If you found this information helpful, be sure to check out our post “The Rise of Content Marketing”. The Organik SEO team is passionate about helping businesses grow by tapping into the power of social media and SEO. To discuss how we can help you grow your business, contact us today! 

4 responses to “Why Native Advertising Is So Polarizing

  1. I think what we really need to do is make a distinction between “native advertising” and “sponsored content”

    Example: In your Facebook feed, you see tons of “sponsored” posts, which the brand has paid to place in feeds. This is not native advertising. Facebook may refer to it as that, but it’s really not. In that sense, it’s no different than any other display ad with a blatant call to action.

    Native advertising is much more subtle, and really doesn’t have much of a call to action, if any at all. It’s more of a credibility builder for a brand. For example, when the Moto X phone launched, they went to style and fashion blogs, and had articles written about how the phone can be customized to match your personal style. There was no call to action on the post itself, it merely gave information about the product. The information on the product was “native” to the environment which it existed, i.e. a fashion/style blog. That is what native advertising is.

    Motorola was also smart enough to display actual IAB ad units alongside the blog in their usual locations (top/side) which did have a CTA for more information about the Moto X phone.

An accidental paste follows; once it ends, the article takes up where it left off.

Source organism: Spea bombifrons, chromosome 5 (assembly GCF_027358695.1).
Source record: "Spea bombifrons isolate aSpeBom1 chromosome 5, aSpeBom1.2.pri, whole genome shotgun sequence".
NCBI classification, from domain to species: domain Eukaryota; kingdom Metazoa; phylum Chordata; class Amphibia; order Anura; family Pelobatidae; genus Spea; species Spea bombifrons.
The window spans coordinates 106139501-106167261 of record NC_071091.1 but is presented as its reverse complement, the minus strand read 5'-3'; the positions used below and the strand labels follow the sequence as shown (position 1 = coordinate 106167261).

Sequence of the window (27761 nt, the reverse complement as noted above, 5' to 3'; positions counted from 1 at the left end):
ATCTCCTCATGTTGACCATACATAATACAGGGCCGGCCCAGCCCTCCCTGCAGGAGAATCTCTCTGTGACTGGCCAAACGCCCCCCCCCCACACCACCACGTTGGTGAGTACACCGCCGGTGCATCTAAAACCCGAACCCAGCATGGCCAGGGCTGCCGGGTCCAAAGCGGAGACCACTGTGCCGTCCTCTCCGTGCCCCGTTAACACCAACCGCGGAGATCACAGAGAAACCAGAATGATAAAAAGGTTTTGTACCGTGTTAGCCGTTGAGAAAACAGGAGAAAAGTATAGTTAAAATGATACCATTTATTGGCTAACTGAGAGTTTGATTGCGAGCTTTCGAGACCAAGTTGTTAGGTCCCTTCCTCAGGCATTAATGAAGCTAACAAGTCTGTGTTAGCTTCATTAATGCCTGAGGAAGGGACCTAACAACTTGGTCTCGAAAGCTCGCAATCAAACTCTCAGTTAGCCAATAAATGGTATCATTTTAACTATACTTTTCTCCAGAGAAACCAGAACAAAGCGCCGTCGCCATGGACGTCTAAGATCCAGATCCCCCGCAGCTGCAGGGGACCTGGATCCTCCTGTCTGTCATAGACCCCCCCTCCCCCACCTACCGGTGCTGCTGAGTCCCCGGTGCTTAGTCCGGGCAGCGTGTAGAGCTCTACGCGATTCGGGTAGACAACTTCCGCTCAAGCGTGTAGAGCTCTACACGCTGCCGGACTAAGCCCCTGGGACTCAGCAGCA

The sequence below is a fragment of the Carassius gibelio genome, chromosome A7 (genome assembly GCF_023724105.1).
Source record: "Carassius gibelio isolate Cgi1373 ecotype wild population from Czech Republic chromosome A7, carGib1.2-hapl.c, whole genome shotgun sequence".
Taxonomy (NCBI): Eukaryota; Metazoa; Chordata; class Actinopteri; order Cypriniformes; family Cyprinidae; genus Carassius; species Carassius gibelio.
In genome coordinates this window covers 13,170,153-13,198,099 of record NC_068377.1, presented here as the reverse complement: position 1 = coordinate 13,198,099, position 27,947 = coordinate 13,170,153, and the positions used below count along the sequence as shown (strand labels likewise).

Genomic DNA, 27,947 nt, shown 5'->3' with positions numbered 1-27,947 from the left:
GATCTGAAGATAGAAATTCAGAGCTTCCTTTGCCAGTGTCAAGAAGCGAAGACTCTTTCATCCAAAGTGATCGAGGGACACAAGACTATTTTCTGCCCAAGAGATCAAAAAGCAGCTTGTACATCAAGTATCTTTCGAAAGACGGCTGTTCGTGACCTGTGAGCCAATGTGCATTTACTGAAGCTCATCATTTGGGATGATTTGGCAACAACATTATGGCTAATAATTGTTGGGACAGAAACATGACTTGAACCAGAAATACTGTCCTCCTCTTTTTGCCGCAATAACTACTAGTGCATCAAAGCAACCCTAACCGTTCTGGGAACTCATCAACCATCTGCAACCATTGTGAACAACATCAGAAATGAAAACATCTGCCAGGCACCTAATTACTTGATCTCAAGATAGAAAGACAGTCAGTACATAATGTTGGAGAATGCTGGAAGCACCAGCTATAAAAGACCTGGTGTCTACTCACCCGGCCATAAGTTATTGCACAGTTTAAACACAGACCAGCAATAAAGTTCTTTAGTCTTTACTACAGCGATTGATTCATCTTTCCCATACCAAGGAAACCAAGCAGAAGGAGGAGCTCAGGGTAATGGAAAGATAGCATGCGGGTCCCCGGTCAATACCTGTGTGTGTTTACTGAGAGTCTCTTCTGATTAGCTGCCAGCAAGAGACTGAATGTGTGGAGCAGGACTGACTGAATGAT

That’s where you the power of native advertising is. It build credibility for the brand, so when you see an ad with a call to action, you’re more likely to take it. That’s how an integrated digital campaign should be structured. This is just a small piece of it.

    1. You make an excellent point, Mike. Many digital marketing practitioners (see the Vocus post cited in my article) do not make a distinction between native advertising and sponsored content, but as you say, perhaps it’s time that a clear line is drawn. Would you call the New York Times post mentioned in the Vocus blog post native advertising or sponsored content? As it is sponsored/paid for by ‘Orange is the New Black’, I’d still say calling it sponsored content is accurate. My question is, how subtle should native advertising be to avoid being defined as sponsored content. How do you define ‘sponsored content’? Its current definition spans across Facebook and editorial content, but I agree that a clear distinction between native ads and sponsored content would be helpful. Love what you had to say about this! If you’re interested in writing a guest post for Organik SEO, we’d love to feature you.

  2. I didn’t realize before the chat that the topic was so vast and subtile on top of being polarized. We’ll have to do it another time now that we are more informed, possibly by clarifying the vocabulary before. Thank Mike to shed some light on the topic for us.

    1. Hi Bruno – Mike brings up a great point, doesn’t he? I noticed while moderating our last #OrganikChat that there were a number of people, Mike included, who had a passionate response to the native advertising and sponsored content discussion. I agree that another chat in the near future on advertising in the digital age would be great. It’s an evolving, important discussion point.